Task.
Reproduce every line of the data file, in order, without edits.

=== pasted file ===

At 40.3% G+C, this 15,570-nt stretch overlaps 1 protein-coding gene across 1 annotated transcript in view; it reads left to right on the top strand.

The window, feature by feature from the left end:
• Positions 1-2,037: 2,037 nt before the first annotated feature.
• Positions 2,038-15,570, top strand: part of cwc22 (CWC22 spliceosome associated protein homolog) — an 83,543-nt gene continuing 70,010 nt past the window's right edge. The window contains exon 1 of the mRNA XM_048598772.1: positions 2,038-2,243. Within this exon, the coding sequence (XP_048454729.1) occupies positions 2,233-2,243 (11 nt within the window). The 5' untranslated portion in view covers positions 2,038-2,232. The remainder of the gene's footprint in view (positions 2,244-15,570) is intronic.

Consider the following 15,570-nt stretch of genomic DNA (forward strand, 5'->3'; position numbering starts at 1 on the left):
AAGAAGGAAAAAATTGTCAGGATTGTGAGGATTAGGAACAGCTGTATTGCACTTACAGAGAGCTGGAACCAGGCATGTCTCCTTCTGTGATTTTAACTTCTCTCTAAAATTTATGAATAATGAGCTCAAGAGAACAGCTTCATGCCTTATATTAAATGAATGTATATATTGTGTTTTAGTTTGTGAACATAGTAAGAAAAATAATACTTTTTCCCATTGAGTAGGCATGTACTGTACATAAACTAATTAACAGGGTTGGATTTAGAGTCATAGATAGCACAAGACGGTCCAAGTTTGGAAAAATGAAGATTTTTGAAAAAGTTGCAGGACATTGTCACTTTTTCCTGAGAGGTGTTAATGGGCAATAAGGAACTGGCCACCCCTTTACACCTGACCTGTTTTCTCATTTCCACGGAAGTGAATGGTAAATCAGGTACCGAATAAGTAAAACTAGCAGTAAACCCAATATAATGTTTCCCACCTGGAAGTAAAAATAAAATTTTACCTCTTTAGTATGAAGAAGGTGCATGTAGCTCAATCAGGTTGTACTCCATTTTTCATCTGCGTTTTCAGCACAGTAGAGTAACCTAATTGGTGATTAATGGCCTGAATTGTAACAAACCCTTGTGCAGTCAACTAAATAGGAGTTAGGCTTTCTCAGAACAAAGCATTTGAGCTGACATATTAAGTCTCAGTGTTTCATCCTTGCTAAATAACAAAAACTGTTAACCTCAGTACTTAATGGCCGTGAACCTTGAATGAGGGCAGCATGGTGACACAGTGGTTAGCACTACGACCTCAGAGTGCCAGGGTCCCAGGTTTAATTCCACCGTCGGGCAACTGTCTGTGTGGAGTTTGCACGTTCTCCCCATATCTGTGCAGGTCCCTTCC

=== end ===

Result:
At 40.3% G+C, this 15,570-nt stretch overlaps 1 protein-coding gene across 1 annotated transcript in view; it reads left to right on the top strand.

The window, feature by feature from the left end:
• Positions 1-2,037: 2,037 nt before the first annotated feature.
• Positions 2,038-15,570, top strand: part of cwc22 (CWC22 spliceosome associated protein homolog) — an 83,543-nt gene continuing 70,010 nt past the window's right edge. The window contains exon 1 of the mRNA XM_048598772.1: positions 2,038-2,243. Within this exon, the coding sequence (XP_048454729.1) occupies positions 2,233-2,243 (11 nt within the window). The 5' untranslated portion in view covers positions 2,038-2,232. The remainder of the gene's footprint in view (positions 2,244-15,570) is intronic.

Consider the following 15,570-nt stretch of genomic DNA (forward strand, 5'->3'; position numbering starts at 1 on the left):
AAGAAGGAAAAAATTGTCAGGATTGTGAGGATTAGGAACAGCTGTATTGCACTTACAGAGAGCTGGAACCAGGCATGTCTCCTTCTGTGATTTTAACTTCTCTCTAAAATTTATGAATAATGAGCTCAAGAGAACAGCTTCATGCCTTATATTAAATGAATGTATATATTGTGTTTTAGTTTGTGAACATAGTAAGAAAAATAATACTTTTTCCCATTGAGTAGGCATGTACTGTACATAAACTAATTAACAGGGTTGGATTTAGAGTCATAGATAGCACAAGACGGTCCAAGTTTGGAAAAATGAAGATTTTTGAAAAAGTTGCAGGACATTGTCACTTTTTCCTGAGAGGTGTTAATGGGCAATAAGGAACTGGCCACCCCTTTACACCTGACCTGTTTTCTCATTTCCACGGAAGTGAATGGTAAATCAGGTACCGAATAAGTAAAACTAGCAGTAAACCCAATATAATGTTTCCCACCTGGAAGTAAAAATAAAATTTTACCTCTTTAGTATGAAGAAGGTGCATGTAGCTCAATCAGGTTGTACTCCATTTTTCATCTGCGTTTTCAGCACAGTAGAGTAACCTAATTGGTGATTAATGGCCTGAATTGTAACAAACCCTTGTGCAGTCAACTAAATAGGAGTTAGGCTTTCTCAGAACAAAGCATTTGAGCTGACATATTAAGTCTCAGTGTTTCATCCTTGCTAAATAACAAAAACTGTTAACCTCAGTACTTAATGGCCGTGAACCTTGAATGAGGGCAGCATGGTGACACAGTGGTTAGCACTACGACCTCAGAGTGCCAGGGTCCCAGGTTTAATTCCACCGTCGGGCAACTGTCTGTGTGGAGTTTGCACGTTCTCCCCATATCTGTGCAGGTCCCTTCC